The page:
By Rosemary Rangitauira 05/03/2021

Mā te mōhiotanga, ka mārama – mā te māramatanga, ka ora. (Through awareness comes understanding, and enlightenment empowers well-being)

Dr Tahu Kukutai embodies this whakataukī (proverb), a wahine (woman) who is driven by a purpose to unveil the stories behind population statistics.

Tahu specialises in Māori population research, Indigenous data sovereignty, Ethic and racial classification. She currently works at the National Institute of Demographic and Economic Analysis at the University of Waikato.

While preparing this profile, Tahu flicked Te Āki an extract she penned called ‘Finding Tahu’ for the book, Ngā Kete Mātauranga – Māori Scholars at the Research Interface.

A fascinating read which among her tuhinga (writings) she talks about her parents’ determination for her and her siblings to excel in education,  how demographers report on Indigenous Peoples and how these groups experience different fertility and mortality transitions but falls short of recognising how colonisation, for instance, impacts on social population issues.

It also reflects on her whānau and her namesake’s story.

Tahu has been part of numerous studies, including two books as well as a research paper:

In addition to her mahi at Waikato University, Tahu also contributes to multiple projects at any given time.

“An increasing part of my job is now dedicated to science and policy advice and leadership with Ngā Pae o te Māramatanga, the Chief Science Advisor Forum and technicians rōpū for the Data Iwi Leadership Group of the Iwi Chairs Forum. So my research time is increasingly squeezed but when I’m focused on impact and positive transformation – not just excellent research – then being available to strategise, support and help pull levers is important.”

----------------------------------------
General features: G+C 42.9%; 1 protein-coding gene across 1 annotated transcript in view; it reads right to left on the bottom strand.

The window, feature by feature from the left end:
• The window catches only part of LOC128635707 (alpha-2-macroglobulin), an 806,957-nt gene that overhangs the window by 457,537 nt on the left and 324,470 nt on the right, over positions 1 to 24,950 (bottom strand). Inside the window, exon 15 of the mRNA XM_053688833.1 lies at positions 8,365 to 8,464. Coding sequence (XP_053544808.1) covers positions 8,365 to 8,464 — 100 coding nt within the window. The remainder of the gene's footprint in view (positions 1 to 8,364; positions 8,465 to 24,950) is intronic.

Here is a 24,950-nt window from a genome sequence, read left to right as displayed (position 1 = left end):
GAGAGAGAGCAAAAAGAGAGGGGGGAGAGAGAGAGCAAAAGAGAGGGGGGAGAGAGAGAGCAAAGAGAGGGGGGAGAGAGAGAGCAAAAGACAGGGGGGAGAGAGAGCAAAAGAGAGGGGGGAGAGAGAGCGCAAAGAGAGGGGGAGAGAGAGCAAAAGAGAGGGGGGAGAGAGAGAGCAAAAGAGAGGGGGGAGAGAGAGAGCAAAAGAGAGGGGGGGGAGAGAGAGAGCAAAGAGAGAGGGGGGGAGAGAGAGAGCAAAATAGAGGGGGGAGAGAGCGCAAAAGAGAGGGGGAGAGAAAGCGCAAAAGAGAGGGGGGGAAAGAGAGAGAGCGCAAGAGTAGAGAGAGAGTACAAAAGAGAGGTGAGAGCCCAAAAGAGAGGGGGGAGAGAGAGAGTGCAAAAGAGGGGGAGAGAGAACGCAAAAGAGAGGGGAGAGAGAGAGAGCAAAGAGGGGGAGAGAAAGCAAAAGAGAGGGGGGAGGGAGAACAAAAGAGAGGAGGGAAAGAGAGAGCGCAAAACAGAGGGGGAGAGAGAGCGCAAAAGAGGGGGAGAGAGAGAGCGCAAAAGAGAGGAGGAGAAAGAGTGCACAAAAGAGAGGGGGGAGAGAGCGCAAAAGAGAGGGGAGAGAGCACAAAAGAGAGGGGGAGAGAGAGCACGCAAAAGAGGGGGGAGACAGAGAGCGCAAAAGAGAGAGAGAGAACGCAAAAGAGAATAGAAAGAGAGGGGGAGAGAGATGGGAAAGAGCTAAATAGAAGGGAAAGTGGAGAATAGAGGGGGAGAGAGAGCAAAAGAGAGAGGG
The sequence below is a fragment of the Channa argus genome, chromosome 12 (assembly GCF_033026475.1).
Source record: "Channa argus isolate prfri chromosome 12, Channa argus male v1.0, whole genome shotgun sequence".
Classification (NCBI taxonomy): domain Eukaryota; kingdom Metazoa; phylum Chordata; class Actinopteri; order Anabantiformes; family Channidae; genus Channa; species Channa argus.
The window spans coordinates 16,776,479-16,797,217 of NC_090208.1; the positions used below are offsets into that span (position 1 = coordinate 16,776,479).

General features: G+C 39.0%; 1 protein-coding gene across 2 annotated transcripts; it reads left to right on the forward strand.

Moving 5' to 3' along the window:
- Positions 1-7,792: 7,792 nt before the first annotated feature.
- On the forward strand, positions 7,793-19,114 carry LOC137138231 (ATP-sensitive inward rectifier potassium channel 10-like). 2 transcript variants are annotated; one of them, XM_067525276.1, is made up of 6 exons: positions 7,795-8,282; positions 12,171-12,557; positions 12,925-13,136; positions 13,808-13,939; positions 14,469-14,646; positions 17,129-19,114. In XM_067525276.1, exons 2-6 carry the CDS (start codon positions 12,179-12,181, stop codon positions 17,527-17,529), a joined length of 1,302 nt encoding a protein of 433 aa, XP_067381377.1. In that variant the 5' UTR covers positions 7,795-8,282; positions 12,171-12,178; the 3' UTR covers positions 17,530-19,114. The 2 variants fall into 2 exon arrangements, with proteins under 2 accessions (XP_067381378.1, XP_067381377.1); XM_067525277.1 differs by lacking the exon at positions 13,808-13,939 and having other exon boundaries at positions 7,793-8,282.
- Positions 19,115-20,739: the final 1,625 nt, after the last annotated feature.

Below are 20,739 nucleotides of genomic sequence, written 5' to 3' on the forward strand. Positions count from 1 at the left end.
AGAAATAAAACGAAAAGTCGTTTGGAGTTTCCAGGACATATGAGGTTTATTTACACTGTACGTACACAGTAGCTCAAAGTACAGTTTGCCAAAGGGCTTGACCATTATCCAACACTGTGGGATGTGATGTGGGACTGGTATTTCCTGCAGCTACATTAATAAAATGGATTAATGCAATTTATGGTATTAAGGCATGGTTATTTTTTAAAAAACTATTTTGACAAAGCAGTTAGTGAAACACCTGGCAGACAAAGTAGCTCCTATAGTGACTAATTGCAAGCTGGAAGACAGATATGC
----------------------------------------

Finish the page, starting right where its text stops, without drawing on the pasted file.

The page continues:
Her most satisfying project is research for her hapū of Ngāti Tiipa called Counting our Tūpuna: Colonisation and Indigenous Survivorship in Aotearoa NZ that has been funded by the Marsden Fund.

“It’s a hapū-driven data sovereignty project that has involved massive data repatriation and integration, and the creation of a customed whakapapa database alongside the development of a hapū-controlled cloud-based digital archive. The tikanga (protocol) and kawa (customs) governing integration, access, storage and use are all being developed by and for whānau.”

Bonus read

Now a well-respected researcher, Dr Tahu Kukutai, says she didn’t seek to become a kairangahau (researcher). She had planned to become a journalist after leaving school.

“I didn’t quite have the stomach for it. The late 1980s, early 1990s were a brutal time to be a Māori journalist in a newsroom run by racist dinosaurs.”

Instead, after returning home to Ngāruawāhia from London where she lived for a few years, Tahu enrolled in a history degree at Waikato University.

“I took papers on everything that interested me. Very scattergun but I loved it all, and that led to a Master’s in Demography. With the encouragement of my supervisors, whānau and my mother-in-law who was doing her PhD at Berkley, I applied to grad schools in the US. I didn’t have any money so I only applied to the elite ones that could offer an all-expenses-paid deal.”

She was shocked to receive offers responding to her tono (requests), she packed her bags and headed for the California sun and the Department of Sociology at Stanford University where she completed her PhD in Sociology.

No matter the journey, Tahu says there are many paths to mātauranga (knowledge).

“Our experiences as Māori, continuing to live with the impacts of colonialism, and our rich intergenerational mātauranga provide us with a unique way of seeing the world and challenging the status quo. Knowledge is power and we all have something to contribute,” she says.